You’ll quickly learn that less is more when it comes to melting the ends of the paracord.

And you do need to melt the ends to make sure that it doesn’t come unraveled after you’ve cut it, because it most certainly will.​

Most Amazing Paracord Knots

This extensive list of knots and braids are a compilation of amazing resources from around the web like fusion knots, paracord guild, and survival life. It’s a bit difficult to go back and forth between sites to find the one knot you’re looking for, so we’ve taken that step out and put them on this page just for you!

Please enjoy!

Ashley’s Flower Knot

Cliford W. Ashley, author and illustrator of the Ashley Book Of Knots (ABOK), created many original knots alongside the multitude of historical knots he presented. One of those original knots is shown on page 391 and referenced as #2445 in the Ashley Book Of Knots.

A magnificent design, ABOK #2445 is effectively a simple modification of the flower knot. Still many refrain from tying it, on account of Ashley’s illustration shows all except how to hold and tie the knot in hand. As a nod to Ashley and the knot he created, this video shows how to tie the knot while in hand.

Ashoka Chakra Knot

The Ashoka Chakra Knot is a fusion knot based upon the “Wheel of Law” edict depicted on the pillars of King Ashoka (an ancient emperor from India).​

The Basket Weave Knot

The basket weave knot is deceivingly similar to the ​prosperity knot, with two major exceptions, it’s easier to tie and adjust. Our hope is that you’ll find the knot an elegant addition to a necklace, bracelet, or any other item where a decorative flat knot might be appropriate.

Bloody Knuckle Knot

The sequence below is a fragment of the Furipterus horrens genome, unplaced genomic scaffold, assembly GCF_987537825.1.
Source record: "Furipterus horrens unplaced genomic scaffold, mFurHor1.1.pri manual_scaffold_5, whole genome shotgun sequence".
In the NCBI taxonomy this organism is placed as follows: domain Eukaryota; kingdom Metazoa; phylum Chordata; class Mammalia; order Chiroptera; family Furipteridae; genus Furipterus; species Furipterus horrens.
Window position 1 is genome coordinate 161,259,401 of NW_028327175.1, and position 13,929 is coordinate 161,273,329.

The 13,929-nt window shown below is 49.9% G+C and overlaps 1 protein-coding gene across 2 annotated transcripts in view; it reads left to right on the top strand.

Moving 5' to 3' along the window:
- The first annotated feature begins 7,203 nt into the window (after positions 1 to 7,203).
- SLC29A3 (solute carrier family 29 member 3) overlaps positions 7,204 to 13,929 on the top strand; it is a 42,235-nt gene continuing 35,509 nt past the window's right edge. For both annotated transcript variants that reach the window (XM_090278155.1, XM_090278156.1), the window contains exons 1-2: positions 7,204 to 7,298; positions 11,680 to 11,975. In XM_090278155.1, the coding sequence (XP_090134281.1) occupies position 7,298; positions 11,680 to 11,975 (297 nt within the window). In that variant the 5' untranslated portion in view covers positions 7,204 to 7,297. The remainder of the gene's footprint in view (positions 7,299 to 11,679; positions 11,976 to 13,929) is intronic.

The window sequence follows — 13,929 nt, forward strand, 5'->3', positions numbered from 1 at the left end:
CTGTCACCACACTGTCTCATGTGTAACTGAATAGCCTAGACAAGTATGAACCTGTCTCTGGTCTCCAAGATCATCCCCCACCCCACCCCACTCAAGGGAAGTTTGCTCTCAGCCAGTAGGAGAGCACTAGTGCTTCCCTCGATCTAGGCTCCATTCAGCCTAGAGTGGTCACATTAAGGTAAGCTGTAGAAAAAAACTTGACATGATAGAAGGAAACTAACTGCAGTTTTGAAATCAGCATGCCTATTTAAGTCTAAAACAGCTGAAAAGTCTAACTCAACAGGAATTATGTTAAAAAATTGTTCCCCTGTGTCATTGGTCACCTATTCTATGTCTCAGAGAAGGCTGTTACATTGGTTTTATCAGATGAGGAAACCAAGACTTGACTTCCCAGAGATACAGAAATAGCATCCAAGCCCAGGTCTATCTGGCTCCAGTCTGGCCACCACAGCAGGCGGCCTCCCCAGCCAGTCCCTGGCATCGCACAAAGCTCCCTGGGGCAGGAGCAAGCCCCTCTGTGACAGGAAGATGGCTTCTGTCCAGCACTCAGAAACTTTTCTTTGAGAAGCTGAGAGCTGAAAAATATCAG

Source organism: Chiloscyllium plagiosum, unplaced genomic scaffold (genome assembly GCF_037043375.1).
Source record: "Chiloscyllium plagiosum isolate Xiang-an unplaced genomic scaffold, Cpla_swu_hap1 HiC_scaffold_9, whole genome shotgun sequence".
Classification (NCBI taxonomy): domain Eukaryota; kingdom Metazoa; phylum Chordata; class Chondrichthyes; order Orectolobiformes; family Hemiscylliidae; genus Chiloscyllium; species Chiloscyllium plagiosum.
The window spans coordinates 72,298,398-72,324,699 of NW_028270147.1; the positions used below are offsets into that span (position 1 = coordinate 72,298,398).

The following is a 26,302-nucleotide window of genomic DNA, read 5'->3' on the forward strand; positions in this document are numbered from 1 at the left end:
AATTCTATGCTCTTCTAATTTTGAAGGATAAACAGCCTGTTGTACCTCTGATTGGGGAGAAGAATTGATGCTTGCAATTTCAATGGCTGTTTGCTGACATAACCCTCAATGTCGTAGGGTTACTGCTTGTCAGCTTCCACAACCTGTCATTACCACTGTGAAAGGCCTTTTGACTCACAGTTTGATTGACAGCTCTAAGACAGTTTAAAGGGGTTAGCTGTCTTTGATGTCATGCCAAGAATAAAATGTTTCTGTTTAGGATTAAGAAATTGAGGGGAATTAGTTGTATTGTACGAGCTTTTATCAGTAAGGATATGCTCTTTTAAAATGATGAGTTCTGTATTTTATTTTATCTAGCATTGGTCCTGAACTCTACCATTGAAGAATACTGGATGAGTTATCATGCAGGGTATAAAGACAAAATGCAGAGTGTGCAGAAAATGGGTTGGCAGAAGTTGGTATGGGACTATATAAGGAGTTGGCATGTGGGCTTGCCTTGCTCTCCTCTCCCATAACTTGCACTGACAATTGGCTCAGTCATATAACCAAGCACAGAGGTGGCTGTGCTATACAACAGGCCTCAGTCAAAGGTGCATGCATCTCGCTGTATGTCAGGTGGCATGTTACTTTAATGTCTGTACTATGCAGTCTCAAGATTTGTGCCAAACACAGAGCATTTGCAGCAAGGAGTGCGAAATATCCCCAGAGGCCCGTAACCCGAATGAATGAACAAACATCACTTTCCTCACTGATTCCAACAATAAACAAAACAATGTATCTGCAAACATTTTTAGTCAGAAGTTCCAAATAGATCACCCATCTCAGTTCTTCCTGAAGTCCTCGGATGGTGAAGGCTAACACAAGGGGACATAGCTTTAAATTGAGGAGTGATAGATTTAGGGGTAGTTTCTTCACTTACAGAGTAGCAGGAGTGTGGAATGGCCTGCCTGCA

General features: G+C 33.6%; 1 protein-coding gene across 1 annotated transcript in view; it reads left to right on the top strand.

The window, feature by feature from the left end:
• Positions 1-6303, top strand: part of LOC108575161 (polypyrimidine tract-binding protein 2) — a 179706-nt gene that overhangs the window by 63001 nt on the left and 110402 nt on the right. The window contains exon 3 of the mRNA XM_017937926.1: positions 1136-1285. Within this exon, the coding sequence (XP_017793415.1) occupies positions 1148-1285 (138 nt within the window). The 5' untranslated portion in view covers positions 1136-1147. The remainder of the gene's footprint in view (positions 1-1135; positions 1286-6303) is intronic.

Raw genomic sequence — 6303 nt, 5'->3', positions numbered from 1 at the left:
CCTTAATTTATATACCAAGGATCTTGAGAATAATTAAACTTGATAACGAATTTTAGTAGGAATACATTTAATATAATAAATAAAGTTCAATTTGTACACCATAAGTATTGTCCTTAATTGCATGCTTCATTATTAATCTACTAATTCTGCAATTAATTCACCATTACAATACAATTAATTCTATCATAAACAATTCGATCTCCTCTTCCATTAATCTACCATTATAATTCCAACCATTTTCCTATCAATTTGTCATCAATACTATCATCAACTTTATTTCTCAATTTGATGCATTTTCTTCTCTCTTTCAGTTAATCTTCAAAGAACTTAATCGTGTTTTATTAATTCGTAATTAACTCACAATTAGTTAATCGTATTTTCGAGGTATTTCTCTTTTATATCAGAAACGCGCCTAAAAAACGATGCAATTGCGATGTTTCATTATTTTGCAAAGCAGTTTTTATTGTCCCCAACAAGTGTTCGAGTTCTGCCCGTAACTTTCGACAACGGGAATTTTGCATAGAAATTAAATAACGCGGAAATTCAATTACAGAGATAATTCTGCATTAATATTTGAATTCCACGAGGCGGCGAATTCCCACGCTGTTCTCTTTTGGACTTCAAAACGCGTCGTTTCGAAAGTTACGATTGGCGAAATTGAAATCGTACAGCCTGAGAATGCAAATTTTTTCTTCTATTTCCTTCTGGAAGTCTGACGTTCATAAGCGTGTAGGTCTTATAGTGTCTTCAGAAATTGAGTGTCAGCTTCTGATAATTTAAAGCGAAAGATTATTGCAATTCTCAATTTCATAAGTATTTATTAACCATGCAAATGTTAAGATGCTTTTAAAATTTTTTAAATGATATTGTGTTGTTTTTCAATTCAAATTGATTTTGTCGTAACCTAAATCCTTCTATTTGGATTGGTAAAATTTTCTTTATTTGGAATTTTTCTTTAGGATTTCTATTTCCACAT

The Bloody Knuckle Knot is what happens when you fuse a row of half hitches with the Blood Knot. The hitches make knuckles and the Blood Knot (or Barrel Knot) pulls the tie together, resulting in an unusual but attractive design.

The blood knot was so named on account of the fact that it was historically tied in to the cat of nine tails floggers.

The Bumblebee Knot

The Bumblebee Knot (ABOK) is listed on page 373 of The Ashley Book of Knots. But, regretfully, only a line drawing is provided for instruction, with no over-under instructions included. The following video provides over- under instructions, with the knot tied in hand. Video production by JD of Tying It All Together.

Celtic Tree Of Life Knot

The Celtic tree of life symbolizes strength, longevity, and wisdom. It further marks the connection between earth, the spirit and the universe. Often portrayed in illustration, it’s rarely if ever shown represented in rope…until now.

Although the Celts are known as people who predominantly populated the British Isles. Their customs, beliefs, and religions were shared by people throughout the 1st millennium BC Europe.

Chinese Clover Leaf Knot

Effectively a miniature version of the Pan Chang Knot, it’s cloverleaf pattern is as much a symbol of good luck in China, as it is in the west.

Cloud Knot

The Cloud Knot branches off the Double Coin Knot in an innovative and seldom realized way. In short, the knot is created via a weaving technique that can be applied to a variety of knots, making them appear more elaborate and decorative.

Cross Knot

The two knots you’re about to see are the Cross Knot and the Ladder Wrap. For most, these two knots couldn’t be more different. Still, in truth they’re more similar than they may at first appear. The only difference in the two knots is the number of vertical wraps that traverse the horizontal bight.

Diamond Ring Knot

The Diamond Ring Knot is the fusion of an Overhand Knot and a tying technique called circling. Surveyed separately these two (knot) components might not inspire much interest. But together they inspire so much more, as the following video hopefully shows.